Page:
Load factor

The ratio of a specified load to the total weight of the aircraft. The specified load is expressed in terms of any of the following: aerodynamic forces, inertia forces, or ground or water reactions.


Long-range communication system (LRCS)

A system that uses satellite relay, data link, high frequency, or another approved communication system which extends beyond line of sight.


Long-range navigation system (LRNS)

An electronic navigation unit that is approved for use under instrument flight rules as a primary means of navigation, and has at least one source of navigational input, such as inertial navigation system, global positioning system, Omega/very low frequency, or Loran C.


Landing Weight

The takeoff weight of an aircraft less the fuel burned and/or dumped en route.


Large Aircraft

An aircraft of more than 12,500 pounds, maximum certificated takeoff weight. As defined in 14 CFR part 1.


Lateral Balance

Balance around the roll, or longitudinal, axis.


Lateral Offset Moment

The moment, in lb-in, of a force that tends to rotate a helicopter about its longitudinal axis. The lateral offset moment is the product of the weight of the object and its distance from butt line zero. Lateral offset moments that tend to rotate the aircraft clockwise are positive, and those that tend to rotate it counterclockwise are negative.


Load Cell

A component in an electronic weighing system that is placed between the jack and the jack pad on the aircraft. The load cell contains strain gauges whose resistance changes with the weight on the cell.


Load Factor

The ratio of the maximum load an aircraft can sustain to the total weight of the aircraft. Normal category aircraft must have a load factor of a least 3.8, Utility category aircraft 4.4, and acrobatic category aircraft, 6.0.


Loading Graph

A graph of load weight and load moment indexes. Diagonal lines for each item relate the weight to the moment index without having to use mathematics.


Loading Schedule

A method for calculating and documenting aircraft weight and balance prior to taxiing, to ensure the aircraft will remain within all required weight and balance limitations throughout the flight.


Longitudinal Axis

An imaginary line through an aircraft from nose to tail, passing through its center of gravity.


Longitudinal Balance

Balance around the pitch, or lateral, axis.


Land breeze

A coastal breeze blowing from land to sea, caused by temperature difference when the sea surface is warmer than the adjacent land. Therefore, it usually blows at night and alternates with a sea breeze, which blows in the opposite direction by day.


Lapse rate

The rate of decrease of an atmospheric variable with height; commonly refers to decrease of temperature with height.


Latent heat

The amount of heat absorbed (converted to kinetic energy) during the processes of change of liquid water to water vapor, ice to water vapor, or ice to liquid water; or the amount released during the reverse processes. Four basic classifications are: latent heat of condensation, latent heat of fusion, latent heat of sublimation, and latent heat of vaporization.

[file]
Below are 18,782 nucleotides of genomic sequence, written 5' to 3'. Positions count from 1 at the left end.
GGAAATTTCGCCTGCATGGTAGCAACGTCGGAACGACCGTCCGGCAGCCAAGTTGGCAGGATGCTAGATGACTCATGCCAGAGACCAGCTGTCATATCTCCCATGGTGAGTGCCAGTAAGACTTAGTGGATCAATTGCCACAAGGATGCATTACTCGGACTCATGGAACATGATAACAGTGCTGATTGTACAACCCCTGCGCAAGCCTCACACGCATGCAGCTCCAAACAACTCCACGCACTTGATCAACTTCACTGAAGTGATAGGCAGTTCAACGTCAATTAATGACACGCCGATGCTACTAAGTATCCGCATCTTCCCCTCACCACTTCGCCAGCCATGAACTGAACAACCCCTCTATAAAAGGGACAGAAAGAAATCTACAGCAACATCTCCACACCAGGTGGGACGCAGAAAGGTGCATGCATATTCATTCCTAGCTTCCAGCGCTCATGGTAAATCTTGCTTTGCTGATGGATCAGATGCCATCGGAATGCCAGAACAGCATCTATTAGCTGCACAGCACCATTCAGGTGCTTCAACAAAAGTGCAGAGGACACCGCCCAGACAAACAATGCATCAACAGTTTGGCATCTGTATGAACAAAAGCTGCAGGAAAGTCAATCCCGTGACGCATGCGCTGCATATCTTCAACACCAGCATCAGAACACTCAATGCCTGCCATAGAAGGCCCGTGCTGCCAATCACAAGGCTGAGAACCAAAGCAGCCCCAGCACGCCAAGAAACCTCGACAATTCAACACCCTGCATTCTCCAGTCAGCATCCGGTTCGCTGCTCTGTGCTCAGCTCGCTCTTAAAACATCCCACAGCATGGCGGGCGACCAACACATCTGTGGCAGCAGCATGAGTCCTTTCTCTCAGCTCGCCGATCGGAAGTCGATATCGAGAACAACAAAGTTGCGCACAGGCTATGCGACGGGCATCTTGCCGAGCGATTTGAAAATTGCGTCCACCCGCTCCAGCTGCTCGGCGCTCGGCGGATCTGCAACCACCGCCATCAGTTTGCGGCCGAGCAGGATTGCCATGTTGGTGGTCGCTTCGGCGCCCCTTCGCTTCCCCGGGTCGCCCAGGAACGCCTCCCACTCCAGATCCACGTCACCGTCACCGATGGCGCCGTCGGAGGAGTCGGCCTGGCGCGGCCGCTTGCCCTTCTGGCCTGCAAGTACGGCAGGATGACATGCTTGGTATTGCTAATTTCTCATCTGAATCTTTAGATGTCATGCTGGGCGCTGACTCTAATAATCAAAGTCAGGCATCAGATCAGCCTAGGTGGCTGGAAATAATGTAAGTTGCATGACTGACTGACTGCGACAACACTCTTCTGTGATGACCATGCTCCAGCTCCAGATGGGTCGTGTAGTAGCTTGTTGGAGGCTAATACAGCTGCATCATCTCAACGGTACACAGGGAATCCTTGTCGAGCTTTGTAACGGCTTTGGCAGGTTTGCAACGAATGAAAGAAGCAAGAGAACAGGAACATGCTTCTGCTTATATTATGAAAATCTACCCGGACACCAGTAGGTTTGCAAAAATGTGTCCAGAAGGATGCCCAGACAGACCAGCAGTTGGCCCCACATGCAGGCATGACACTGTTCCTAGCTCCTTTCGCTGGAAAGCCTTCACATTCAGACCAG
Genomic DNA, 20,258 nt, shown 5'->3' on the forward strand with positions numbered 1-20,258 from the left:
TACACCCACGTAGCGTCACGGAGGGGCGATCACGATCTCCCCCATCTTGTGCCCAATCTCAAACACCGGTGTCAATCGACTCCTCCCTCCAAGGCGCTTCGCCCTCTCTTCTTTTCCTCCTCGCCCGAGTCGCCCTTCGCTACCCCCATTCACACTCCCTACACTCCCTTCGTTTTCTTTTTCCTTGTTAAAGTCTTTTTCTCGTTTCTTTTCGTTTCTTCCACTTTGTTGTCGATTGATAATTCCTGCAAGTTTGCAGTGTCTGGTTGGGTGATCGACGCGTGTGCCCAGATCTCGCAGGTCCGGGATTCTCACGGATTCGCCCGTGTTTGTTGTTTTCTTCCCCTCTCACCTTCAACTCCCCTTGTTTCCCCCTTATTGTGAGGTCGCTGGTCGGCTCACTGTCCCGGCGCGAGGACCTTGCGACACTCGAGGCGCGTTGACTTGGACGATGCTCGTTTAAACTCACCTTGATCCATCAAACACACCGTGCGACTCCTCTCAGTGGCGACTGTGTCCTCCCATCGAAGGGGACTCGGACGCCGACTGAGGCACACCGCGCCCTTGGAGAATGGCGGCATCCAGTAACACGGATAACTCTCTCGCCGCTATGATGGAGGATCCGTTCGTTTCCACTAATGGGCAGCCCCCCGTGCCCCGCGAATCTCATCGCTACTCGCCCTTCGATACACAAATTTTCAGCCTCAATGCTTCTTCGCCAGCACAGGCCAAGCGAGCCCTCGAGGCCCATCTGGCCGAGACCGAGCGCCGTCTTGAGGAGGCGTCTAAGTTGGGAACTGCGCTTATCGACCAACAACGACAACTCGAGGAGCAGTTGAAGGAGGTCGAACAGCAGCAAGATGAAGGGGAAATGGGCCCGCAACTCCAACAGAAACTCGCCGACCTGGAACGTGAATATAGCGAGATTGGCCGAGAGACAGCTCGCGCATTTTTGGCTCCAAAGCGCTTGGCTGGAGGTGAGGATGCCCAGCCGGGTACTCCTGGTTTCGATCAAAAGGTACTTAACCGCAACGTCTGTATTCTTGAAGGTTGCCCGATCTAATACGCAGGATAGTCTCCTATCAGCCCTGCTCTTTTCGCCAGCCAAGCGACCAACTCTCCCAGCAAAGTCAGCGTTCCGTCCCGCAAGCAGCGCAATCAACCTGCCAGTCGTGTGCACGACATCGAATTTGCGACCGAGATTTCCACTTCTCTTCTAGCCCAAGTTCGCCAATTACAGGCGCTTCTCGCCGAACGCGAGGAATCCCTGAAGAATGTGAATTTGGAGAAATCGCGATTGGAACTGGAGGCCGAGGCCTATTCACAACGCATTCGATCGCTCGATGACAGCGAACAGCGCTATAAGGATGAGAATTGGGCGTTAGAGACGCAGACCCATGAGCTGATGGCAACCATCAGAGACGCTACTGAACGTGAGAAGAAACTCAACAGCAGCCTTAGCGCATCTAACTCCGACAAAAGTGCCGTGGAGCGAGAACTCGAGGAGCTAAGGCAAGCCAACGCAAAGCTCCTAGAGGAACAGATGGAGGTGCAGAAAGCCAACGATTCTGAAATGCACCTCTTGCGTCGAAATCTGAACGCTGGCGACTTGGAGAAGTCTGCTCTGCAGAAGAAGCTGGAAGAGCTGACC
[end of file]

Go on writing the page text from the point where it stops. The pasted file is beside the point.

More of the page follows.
Latent heat of condensation

Heat released during change of water vapor to water.


Latent heat of fusion

Heat released during change of water to ice or the amount absorbed in change of ice to water.


Latent heat of sublimation

Heat released during change of water vapor to ice or the amount absorbed in the change of ice to water vapor.


Latent heat of vaporization

Heat absorbed in the change of water to water vapor; the negative of latent heat of condensation.


Layer

In reference to sky cover, clouds or other obscuring phenomena whose bases are approximately at the same level. The layer may be continuous or composed of detached elements. The term “layer” does not imply that a clear space exists between the layers or that the clouds or obscuring phenomena composing them are of the same type.


Lee wave

Any stationary wave disturbance caused by a barrier in a fluid flow. In the atmosphere when sufficient moisture is present, this wave will be evidenced by lenticular clouds to the lee of mountain barriers; also called mountain wave or standing wave.


Lenticular cloud (or lenticularis)

A species of cloud whose elements have the form of more or less isolated, generally smooth lenses or almonds. These clouds appear most often in formations of orographic origin, the result of lee waves, in which case they remain nearly stationary with respect to the terrain (standing cloud), but they also occur in regions without marked orography.


Level of free convection (abbreviated LFC)

The level at which a parcel of air lifted dry-adiabatically until saturated and moist-adiabatically thereafter would become warmer than its surroundings in a conditionally unstable atmosphere.


Lifting condensation level (abbreviated LCL)

The level at which a parcel of unsaturated air lifted dry-adiabatically would become saturated. Compare level of free convection and convective condensation level.


Lightning

Generally, any and all forms of visible electrical discharge produced by a thunderstorm.


Lithometeor

The general term for dry particles suspended in the atmosphere such as dust, haze, smoke, and sand.


Low

An area of low barometric pressure, with its attendant system of winds. Also called a barometric depression or cyclone.


Lag

The delay that occurs before an instrument needle attains a stable indication.


Land breeze